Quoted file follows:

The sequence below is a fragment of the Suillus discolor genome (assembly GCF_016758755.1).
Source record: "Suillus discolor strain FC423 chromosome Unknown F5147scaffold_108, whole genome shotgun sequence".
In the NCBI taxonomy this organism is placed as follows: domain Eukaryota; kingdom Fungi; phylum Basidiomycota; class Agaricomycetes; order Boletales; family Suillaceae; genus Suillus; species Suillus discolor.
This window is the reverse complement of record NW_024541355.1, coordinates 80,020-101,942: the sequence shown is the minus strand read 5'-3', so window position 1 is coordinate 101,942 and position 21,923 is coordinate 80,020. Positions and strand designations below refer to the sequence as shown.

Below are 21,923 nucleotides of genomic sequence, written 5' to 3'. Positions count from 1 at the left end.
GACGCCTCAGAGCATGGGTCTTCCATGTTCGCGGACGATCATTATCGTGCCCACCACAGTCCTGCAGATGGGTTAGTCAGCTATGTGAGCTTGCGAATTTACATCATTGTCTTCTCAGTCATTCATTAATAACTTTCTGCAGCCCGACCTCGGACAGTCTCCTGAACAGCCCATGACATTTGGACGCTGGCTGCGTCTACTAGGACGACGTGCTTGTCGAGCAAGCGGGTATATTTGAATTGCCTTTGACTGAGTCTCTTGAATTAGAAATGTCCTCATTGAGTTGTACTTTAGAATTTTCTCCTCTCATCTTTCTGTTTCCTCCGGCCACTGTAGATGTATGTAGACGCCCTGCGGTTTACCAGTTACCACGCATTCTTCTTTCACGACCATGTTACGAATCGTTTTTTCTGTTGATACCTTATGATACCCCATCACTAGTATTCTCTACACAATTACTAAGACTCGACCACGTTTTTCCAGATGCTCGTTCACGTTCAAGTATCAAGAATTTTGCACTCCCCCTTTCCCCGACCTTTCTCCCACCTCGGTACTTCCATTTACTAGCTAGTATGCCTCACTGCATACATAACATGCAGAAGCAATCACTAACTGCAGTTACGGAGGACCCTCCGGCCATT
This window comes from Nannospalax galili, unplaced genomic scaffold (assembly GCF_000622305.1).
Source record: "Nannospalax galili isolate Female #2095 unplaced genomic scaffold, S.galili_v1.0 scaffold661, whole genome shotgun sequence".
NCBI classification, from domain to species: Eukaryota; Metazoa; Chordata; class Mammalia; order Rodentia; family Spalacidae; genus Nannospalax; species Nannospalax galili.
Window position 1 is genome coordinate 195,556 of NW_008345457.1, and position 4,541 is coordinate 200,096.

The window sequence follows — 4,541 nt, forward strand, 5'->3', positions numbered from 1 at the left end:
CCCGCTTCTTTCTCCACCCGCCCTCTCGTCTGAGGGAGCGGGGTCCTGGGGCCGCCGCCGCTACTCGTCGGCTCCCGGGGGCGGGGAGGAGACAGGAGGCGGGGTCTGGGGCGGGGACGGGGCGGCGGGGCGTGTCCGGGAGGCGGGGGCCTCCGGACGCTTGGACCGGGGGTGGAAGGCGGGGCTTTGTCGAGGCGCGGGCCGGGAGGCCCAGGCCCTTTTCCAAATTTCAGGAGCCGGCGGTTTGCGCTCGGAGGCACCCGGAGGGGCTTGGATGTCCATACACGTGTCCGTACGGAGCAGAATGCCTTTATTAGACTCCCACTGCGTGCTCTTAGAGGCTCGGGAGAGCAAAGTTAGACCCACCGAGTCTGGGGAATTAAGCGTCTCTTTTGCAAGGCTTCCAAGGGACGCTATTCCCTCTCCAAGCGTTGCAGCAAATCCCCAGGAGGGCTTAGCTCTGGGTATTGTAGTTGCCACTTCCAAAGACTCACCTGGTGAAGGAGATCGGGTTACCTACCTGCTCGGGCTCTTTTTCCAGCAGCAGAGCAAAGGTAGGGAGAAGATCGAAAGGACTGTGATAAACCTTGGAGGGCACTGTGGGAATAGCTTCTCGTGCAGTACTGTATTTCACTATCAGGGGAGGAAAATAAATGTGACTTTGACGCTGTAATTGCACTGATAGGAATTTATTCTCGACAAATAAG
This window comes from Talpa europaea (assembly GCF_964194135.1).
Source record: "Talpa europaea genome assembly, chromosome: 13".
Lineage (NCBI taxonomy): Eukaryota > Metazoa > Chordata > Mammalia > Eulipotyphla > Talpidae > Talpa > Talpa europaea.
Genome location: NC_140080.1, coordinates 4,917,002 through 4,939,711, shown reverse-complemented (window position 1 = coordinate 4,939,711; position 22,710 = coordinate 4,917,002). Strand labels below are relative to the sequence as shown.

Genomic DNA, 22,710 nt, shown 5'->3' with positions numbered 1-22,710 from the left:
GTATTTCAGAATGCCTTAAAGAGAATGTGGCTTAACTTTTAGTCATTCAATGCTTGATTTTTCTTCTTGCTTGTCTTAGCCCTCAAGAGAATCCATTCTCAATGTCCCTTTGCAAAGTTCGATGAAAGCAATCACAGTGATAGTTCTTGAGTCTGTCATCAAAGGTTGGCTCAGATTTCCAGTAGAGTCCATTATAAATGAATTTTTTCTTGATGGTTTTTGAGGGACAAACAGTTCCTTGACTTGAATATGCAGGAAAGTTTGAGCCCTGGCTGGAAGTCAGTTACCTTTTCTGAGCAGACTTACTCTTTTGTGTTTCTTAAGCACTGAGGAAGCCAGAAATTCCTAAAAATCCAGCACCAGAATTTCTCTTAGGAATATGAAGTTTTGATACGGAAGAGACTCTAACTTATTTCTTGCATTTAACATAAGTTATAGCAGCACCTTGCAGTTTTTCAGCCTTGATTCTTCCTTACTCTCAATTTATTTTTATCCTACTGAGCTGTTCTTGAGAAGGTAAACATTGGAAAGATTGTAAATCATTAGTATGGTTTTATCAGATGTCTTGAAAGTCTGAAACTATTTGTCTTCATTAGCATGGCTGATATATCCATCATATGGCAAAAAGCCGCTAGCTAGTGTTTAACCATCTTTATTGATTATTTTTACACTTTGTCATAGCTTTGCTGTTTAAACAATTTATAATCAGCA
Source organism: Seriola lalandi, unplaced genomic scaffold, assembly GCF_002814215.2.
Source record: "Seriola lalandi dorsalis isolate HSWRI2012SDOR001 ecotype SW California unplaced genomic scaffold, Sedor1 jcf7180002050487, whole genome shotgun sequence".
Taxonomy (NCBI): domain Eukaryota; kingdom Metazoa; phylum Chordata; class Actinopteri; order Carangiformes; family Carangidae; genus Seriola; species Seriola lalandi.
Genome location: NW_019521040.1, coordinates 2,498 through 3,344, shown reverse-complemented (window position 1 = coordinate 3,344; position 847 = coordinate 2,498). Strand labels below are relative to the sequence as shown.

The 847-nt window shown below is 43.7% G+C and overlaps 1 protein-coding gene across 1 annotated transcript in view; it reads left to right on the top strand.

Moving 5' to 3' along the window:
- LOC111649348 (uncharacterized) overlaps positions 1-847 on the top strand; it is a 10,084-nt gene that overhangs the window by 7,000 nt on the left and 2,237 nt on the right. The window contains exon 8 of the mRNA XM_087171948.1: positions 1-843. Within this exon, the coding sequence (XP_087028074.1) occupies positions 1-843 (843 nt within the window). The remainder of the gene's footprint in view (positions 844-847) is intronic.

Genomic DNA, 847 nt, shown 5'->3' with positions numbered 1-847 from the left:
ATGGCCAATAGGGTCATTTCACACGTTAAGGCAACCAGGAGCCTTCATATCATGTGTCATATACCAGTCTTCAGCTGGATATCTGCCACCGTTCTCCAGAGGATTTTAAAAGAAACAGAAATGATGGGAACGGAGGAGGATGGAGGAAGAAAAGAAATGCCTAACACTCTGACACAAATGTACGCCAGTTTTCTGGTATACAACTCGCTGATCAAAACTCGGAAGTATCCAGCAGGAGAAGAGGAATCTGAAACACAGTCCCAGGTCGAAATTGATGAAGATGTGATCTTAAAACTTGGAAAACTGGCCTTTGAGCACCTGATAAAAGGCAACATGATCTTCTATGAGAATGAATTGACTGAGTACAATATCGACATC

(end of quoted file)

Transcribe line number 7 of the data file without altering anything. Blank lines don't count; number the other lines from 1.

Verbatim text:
This window comes from Nannospalax galili, unplaced genomic scaffold (assembly GCF_000622305.1).